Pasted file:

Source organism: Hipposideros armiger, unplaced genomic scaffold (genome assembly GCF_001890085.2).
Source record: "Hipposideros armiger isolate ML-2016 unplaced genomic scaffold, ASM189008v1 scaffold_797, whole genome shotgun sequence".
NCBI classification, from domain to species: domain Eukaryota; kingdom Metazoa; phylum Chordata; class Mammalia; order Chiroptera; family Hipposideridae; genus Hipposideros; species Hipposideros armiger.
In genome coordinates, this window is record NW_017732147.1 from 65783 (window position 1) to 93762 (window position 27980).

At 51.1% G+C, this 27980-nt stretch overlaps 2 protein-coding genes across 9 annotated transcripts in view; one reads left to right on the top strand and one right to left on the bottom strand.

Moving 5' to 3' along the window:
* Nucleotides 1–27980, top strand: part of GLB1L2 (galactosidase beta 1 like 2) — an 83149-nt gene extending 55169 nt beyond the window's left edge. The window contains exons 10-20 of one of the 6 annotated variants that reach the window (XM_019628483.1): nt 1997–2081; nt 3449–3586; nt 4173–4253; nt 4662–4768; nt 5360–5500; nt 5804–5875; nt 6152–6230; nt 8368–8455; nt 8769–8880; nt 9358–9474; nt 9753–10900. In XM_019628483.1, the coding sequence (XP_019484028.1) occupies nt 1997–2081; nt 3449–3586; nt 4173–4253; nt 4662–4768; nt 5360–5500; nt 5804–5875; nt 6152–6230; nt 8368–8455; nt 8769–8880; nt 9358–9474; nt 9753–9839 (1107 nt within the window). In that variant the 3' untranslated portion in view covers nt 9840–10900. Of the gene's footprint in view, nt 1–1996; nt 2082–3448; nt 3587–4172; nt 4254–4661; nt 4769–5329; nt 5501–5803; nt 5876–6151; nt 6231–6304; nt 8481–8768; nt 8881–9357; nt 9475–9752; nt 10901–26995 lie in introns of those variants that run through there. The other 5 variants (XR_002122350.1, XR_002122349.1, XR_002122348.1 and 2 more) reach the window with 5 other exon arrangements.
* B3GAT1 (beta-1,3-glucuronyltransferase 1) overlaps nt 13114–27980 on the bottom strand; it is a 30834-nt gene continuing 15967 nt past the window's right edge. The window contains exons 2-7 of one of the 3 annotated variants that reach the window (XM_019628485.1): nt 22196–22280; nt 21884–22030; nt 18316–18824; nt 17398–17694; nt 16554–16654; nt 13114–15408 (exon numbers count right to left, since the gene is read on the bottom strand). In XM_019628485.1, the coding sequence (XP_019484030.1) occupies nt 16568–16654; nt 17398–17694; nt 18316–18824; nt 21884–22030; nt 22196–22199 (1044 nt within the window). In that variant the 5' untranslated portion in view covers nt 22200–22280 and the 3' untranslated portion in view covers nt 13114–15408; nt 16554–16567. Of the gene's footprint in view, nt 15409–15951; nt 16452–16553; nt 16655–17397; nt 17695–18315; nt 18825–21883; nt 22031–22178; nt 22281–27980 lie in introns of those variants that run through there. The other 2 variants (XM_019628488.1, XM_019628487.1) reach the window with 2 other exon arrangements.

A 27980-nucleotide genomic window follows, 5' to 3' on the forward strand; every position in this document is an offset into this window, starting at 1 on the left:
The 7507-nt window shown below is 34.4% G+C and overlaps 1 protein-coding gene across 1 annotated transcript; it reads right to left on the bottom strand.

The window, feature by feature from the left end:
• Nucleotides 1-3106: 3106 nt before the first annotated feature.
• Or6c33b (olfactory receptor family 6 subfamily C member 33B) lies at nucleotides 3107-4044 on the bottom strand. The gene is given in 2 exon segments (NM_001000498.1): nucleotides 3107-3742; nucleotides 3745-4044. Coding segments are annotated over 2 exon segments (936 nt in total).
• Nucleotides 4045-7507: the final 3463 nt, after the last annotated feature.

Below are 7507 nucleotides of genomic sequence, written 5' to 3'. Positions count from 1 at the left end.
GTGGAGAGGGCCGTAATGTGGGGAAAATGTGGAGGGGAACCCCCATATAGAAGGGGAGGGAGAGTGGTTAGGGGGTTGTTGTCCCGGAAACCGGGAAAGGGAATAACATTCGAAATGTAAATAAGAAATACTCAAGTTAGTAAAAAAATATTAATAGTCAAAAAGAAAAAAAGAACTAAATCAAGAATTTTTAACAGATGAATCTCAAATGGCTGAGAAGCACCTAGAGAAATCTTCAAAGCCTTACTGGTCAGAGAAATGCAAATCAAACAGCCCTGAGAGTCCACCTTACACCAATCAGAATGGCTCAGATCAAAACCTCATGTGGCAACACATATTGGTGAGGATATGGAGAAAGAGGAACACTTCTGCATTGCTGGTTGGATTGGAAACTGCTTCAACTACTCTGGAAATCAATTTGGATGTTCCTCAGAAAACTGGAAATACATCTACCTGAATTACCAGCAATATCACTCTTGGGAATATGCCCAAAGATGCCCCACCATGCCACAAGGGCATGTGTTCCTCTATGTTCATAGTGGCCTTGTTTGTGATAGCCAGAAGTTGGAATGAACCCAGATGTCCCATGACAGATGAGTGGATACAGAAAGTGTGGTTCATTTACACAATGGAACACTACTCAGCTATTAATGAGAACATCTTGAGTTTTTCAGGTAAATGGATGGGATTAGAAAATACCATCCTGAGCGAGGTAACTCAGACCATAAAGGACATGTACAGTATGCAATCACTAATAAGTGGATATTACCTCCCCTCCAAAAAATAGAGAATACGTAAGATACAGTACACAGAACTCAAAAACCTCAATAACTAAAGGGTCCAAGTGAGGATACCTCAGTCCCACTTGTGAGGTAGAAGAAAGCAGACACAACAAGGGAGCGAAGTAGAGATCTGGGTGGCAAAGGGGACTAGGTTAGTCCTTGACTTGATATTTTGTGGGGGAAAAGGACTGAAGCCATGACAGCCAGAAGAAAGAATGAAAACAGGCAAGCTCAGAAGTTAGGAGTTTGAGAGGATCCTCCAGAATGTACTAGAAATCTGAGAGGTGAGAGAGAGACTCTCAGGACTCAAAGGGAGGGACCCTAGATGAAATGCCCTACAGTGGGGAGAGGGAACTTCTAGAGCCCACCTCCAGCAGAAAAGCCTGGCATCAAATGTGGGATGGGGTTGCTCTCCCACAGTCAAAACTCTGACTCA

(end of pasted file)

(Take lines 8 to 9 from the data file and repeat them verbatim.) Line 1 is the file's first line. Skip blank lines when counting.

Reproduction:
* B3GAT1 (beta-1,3-glucuronyltransferase 1) overlaps nt 13114–27980 on the bottom strand; it is a 30834-nt gene continuing 15967 nt past the window's right edge. The window contains exons 2-7 of one of the 3 annotated variants that reach the window (XM_019628485.1): nt 22196–22280; nt 21884–22030; nt 18316–18824; nt 17398–17694; nt 16554–16654; nt 13114–15408 (exon numbers count right to left, since the gene is read on the bottom strand). In XM_019628485.1, the coding sequence (XP_019484030.1) occupies nt 16568–16654; nt 17398–17694; nt 18316–18824; nt 21884–22030; nt 22196–22199 (1044 nt within the window). In that variant the 5' untranslated portion in view covers nt 22200–22280 and the 3' untranslated portion in view covers nt 13114–15408; nt 16554–16567. Of the gene's footprint in view, nt 15409–15951; nt 16452–16553; nt 16655–17397; nt 17695–18315; nt 18825–21883; nt 22031–22178; nt 22281–27980 lie in introns of those variants that run through there. The other 2 variants (XM_019628488.1, XM_019628487.1) reach the window with 2 other exon arrangements.

A 27980-nucleotide genomic window follows, 5' to 3' on the forward strand; every position in this document is an offset into this window, starting at 1 on the left: